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Interview with an Entrepreneur: Quisha Umemba MPH, BSN, RN, CDCES, CHWI

By Sarah Hormachea posted 01-15-2024 00:39

  

As the CEO of Umemba Health, Quisha Umemba (pronounced "Kwee-shuh oooMEMbuh") brings over 20 years of diverse experience to her roles as a registered nurse, public health consultant, and entrepreneur. Quisha has developed, implemented, and overseen numerous health initiatives and community collaborations throughout her career.

Specializing in Workforce Training and Development, her training approach blends conventional, experiential, and transformational methods to create engaging educational content, delivered across various platforms. Her distinctive approach has earned her the moniker "The Trainer's Trainer." An advocate for health equity, her life's mission is to empower, educate, and transform the lives of others.

Q: How did you get involved in the field of diabetes care and education? 

After several years of working nights, I wanted “normal” hours and applied for a Clinic Coordinator position in The Diabetes & Endocrinology Clinic, at the Little Rock VA Hospital. I had a very supportive team of doctors, residents, a pharmacist, RDs and eventually a CDCES who never hesitated to take time out of their schedule to teach me about diabetes care. It was during inpatient rounds and teaching our DSMES classes that I fell in love with diabetes education. I wanted to become a diabetes care and education specialist [formally CDE].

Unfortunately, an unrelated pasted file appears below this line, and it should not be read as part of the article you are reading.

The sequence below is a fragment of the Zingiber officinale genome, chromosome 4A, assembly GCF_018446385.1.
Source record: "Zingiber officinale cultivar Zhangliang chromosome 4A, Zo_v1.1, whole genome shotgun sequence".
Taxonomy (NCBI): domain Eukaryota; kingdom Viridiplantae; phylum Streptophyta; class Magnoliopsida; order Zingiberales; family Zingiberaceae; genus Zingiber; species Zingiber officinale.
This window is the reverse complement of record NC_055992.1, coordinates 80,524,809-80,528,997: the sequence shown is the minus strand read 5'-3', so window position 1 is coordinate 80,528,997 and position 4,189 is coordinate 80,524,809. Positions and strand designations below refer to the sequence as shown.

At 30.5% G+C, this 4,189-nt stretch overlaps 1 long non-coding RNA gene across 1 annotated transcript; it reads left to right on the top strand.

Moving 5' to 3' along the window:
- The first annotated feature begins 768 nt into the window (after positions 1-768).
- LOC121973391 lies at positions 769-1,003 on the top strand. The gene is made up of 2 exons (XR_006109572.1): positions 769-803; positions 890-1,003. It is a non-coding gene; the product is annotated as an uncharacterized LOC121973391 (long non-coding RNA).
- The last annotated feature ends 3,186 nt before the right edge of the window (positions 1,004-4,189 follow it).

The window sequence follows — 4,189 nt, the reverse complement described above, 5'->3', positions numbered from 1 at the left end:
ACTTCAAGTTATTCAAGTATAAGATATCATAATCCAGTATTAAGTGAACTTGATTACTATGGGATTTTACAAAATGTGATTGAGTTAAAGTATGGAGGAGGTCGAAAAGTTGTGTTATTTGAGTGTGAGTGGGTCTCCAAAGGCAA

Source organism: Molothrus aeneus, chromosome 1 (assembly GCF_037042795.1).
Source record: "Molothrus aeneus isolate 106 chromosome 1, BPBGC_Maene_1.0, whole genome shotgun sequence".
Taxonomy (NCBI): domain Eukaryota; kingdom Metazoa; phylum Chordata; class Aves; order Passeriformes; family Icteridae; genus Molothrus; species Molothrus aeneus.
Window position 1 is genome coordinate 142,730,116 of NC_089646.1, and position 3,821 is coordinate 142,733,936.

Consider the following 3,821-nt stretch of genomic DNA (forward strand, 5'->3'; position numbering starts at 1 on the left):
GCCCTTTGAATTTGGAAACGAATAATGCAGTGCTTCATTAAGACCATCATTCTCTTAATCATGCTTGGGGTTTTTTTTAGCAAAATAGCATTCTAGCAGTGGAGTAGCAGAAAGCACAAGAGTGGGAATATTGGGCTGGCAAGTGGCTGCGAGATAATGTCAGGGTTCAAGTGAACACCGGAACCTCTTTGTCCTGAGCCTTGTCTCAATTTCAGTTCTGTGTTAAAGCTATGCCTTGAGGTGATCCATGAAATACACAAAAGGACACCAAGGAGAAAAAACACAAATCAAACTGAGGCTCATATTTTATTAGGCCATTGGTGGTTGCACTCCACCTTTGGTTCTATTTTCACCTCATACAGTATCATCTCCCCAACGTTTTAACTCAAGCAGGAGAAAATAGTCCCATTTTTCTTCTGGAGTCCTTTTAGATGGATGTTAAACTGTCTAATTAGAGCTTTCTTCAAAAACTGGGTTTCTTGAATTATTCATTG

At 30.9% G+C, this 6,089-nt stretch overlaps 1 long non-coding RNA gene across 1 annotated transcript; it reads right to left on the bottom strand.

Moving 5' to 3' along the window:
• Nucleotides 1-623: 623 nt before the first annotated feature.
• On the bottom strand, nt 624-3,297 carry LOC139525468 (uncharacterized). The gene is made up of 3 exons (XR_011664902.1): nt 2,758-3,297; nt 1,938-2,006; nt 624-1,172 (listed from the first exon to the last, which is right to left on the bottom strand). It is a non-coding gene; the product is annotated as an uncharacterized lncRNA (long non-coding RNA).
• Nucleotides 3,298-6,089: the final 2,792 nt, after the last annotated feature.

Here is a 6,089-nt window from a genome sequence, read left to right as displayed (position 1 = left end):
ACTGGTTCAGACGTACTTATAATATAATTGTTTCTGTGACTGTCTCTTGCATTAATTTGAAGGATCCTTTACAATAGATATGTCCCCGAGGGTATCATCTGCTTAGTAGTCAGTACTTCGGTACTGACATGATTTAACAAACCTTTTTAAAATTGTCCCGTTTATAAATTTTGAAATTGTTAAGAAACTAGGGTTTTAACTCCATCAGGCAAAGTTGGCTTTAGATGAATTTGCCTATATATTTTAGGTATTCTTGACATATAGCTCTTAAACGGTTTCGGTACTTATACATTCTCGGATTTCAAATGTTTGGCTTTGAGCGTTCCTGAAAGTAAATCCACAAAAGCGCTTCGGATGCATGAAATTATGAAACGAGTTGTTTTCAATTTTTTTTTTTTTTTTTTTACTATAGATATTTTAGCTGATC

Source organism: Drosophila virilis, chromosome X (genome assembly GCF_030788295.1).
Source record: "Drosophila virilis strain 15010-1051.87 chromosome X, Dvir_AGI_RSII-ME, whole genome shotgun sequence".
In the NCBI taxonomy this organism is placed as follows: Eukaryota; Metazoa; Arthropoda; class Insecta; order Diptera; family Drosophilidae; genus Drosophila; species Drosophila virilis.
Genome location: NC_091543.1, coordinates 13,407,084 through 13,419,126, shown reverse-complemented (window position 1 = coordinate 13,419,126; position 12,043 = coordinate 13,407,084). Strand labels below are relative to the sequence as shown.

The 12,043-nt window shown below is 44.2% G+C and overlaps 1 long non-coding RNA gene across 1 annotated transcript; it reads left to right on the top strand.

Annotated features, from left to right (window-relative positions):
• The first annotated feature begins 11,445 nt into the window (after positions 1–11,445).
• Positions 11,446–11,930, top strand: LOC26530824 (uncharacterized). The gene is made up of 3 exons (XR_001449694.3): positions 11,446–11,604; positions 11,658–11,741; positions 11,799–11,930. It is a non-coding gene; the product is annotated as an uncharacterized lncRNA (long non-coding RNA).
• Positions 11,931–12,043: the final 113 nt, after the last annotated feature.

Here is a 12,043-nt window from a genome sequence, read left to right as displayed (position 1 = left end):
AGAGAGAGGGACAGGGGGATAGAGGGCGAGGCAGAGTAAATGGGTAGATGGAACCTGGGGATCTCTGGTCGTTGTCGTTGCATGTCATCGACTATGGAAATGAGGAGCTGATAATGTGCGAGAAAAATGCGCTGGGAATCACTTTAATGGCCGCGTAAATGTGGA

Here’s where I would like to give a shout-out. Our clinic director, Dr. Monica Agarwal, would stay after work to help me study for my [CDCES] exam. She did this for several weeks and I passed the exam on the first try. I am forever grateful for her time.

Q: Can you discuss a specific initiative or product you've developed to improve diabetes care, and its impact on patients?

Diversity in Diabetes is a non-profit organization I started with my co-founder Kacey Creel. Kacey and I met at a diabetes conference where we noticed the lack of diversity. We connected months later to identify gaps and create solutions in the diabetes space. Attention is lacking in this area despite the effect diabetes has on communities of color as well as known racial and ethnic health disparities in diabetes treatments and outcomes.

Since founding Diversity in Diabetes, we’ve hosted an annual People of Color Living with Diabetes Summit, an Empower Hour series, several cohorts of our Virtual Diabetes Education Program, and a long-standing Virtual Support Group called “Insulin Inclusive”.  Most recently, we received the 2023 Sanofi Health Equity Award,  which will support our Type1 Navigator Campaign and our work to promote equal access to T1D  information about screening, treatment, and technologies among adults of color at Historically Black Colleges and Universities (HBCUs).